Jamestown - Cultures in Contact, Early America 1600-1620

by  Jamestown-Yorktown Foundation

Program image

Students are carried on
a dynamic, inquiry-based exploration of the three cultures that converged at
Jamestown, the first permanent English settlement in North America. Using
reproduction artifacts and primary sources, students compare and contrast the
cultures of the Powhatan (an Eastern Woodlands people), West Central Africans
and English who lived in early America during the beginning of the 17th
century. Using this knowledge, students can answer why the English traveled
across the Atlantic to an unfamiliar land and discover how the convergence of
three distinct cultures at Jamestown influenced the start of America.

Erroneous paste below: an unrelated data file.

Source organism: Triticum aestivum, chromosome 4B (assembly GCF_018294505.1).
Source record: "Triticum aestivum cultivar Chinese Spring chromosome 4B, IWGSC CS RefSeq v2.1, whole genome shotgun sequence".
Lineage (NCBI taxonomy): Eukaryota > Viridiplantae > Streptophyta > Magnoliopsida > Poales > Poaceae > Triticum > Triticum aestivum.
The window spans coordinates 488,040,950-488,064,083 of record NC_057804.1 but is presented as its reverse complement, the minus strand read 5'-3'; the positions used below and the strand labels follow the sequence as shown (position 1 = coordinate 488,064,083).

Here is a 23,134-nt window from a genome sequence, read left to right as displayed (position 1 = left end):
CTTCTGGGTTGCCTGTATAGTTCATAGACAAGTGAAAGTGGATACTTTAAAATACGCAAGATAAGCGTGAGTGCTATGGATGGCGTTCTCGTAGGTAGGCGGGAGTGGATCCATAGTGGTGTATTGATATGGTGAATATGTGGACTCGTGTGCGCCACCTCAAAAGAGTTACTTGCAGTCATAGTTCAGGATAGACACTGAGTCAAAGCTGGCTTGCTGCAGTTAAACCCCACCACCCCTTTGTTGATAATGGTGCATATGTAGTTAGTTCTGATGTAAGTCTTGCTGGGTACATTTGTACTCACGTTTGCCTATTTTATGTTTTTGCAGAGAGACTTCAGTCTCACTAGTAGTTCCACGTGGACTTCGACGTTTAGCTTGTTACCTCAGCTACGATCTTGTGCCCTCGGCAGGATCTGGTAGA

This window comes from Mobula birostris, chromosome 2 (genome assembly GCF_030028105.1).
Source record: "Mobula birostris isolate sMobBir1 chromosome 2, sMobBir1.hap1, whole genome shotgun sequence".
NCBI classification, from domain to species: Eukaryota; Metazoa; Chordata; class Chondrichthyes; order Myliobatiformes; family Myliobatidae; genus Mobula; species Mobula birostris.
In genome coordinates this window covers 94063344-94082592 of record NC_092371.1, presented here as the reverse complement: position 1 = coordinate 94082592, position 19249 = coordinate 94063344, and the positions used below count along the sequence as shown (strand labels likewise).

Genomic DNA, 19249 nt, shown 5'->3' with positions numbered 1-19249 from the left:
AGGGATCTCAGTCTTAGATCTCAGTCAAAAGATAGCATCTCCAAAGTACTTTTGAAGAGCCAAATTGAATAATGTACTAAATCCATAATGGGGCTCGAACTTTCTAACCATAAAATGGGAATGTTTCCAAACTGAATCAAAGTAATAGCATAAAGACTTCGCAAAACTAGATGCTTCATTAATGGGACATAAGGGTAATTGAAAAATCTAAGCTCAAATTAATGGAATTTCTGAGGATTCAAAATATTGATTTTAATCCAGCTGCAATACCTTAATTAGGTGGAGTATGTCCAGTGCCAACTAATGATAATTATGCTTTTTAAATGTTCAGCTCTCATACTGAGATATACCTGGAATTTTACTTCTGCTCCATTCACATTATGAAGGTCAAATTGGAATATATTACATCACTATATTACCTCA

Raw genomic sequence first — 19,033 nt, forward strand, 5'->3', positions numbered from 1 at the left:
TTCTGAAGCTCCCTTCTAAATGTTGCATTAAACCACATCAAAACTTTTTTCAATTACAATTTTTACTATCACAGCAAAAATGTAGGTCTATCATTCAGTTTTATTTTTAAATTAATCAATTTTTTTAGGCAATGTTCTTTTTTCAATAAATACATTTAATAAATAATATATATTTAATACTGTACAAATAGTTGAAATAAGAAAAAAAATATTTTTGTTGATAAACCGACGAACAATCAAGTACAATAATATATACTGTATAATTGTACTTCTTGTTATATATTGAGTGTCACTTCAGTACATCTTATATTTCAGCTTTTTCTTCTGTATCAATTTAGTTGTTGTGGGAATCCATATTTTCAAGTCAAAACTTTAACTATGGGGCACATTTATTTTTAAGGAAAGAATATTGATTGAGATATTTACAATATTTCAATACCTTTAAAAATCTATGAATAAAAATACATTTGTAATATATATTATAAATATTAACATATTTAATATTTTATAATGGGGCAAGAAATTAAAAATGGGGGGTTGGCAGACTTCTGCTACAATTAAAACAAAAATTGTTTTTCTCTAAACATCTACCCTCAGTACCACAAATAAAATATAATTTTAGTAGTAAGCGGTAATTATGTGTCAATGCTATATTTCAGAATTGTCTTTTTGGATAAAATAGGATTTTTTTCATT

To book or for more information, please contact:
Shannon Kuster
(757) 253-4391

Program Rating

   based on 354 evaluation(s).
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About This Program


By Request: $75.00

$50 for Virginia schools


45- 60 minutes

Target Audience

Education: Grade(s) 4, 5, 6, 7, 8, Adult LearnersPublic Library: Library Patrons

Minimum participants:


Maximum participants:


Primary Disciplines

Social Studies/History

Program Delivery Mode

Videoconference – Webcam/desktop (Zoom, Google Meet, Cisco WebEx, GoToMeeting, Microsoft Teams, etc...)
Google Hang Out
Microsoft Teams

Booking Information

Book it!

Receive this program and 9 more for one low price when you purchase the CILC Virtual Expeditions package. Learn more

For more information contact CILC at (507) 388-3672

Provider's Cancellation Policy

The Jamestown-Yorktown Foundation has a change fee policy:
• Organizations will be allowed one free change to their reservation.